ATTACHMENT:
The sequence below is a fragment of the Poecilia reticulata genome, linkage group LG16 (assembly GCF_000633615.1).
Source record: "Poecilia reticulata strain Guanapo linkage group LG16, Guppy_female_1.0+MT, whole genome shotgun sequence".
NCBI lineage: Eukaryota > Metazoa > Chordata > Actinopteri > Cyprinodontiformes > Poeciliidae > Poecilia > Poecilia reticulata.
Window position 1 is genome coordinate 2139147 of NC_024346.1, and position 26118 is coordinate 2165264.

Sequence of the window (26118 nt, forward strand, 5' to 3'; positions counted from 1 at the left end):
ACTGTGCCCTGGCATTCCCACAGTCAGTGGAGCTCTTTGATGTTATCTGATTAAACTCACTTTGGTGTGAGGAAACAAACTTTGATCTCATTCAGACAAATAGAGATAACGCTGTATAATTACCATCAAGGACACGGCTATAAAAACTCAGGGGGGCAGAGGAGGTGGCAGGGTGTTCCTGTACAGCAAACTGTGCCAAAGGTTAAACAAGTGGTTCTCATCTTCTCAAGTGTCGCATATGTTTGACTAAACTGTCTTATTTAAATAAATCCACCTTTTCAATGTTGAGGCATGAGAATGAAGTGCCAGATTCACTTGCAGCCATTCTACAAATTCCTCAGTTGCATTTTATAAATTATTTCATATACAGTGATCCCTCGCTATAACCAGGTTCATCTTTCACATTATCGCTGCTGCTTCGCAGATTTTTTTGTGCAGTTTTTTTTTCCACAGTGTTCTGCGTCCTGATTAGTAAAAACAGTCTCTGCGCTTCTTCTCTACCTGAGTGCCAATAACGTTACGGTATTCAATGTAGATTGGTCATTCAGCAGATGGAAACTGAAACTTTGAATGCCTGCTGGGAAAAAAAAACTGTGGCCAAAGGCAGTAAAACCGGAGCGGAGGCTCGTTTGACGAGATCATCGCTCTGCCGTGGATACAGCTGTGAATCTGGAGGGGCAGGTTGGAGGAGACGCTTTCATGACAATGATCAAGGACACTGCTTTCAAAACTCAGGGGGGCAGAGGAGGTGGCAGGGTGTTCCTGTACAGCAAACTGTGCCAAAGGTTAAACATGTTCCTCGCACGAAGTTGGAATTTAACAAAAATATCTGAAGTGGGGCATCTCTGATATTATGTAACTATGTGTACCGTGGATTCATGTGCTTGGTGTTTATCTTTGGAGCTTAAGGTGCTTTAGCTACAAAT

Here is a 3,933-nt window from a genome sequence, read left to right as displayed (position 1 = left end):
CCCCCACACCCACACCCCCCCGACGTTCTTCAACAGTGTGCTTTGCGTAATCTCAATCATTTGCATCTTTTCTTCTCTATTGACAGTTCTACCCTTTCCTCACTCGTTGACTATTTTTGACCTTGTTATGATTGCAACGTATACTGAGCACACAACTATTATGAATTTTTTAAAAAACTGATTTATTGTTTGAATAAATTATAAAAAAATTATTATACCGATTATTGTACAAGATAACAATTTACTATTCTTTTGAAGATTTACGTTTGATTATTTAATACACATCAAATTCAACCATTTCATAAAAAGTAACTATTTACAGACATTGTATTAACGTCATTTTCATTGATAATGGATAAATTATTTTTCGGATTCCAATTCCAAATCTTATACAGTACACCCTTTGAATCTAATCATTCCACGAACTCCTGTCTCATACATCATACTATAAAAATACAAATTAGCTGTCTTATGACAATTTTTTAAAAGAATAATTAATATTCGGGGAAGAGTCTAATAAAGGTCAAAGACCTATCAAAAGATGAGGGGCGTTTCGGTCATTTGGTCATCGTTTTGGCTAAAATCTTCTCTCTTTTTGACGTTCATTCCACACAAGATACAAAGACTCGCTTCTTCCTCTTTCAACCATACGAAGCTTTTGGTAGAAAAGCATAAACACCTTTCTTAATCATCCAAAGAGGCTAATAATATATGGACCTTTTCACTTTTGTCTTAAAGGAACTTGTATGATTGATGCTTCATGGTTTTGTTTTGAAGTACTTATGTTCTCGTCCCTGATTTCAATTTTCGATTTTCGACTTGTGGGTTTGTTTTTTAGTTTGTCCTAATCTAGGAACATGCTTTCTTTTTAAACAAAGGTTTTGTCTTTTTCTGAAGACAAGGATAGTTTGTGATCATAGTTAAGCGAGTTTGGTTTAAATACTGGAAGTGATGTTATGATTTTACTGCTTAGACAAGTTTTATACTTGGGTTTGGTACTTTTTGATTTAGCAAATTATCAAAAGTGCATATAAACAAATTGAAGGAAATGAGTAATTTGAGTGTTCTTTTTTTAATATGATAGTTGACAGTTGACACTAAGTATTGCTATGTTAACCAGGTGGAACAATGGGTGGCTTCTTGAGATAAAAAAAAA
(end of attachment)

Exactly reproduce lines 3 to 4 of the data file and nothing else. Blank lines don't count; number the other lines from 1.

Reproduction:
NCBI lineage: Eukaryota > Metazoa > Chordata > Actinopteri > Cyprinodontiformes > Poeciliidae > Poecilia > Poecilia reticulata.
Window position 1 is genome coordinate 2139147 of NC_024346.1, and position 26118 is coordinate 2165264.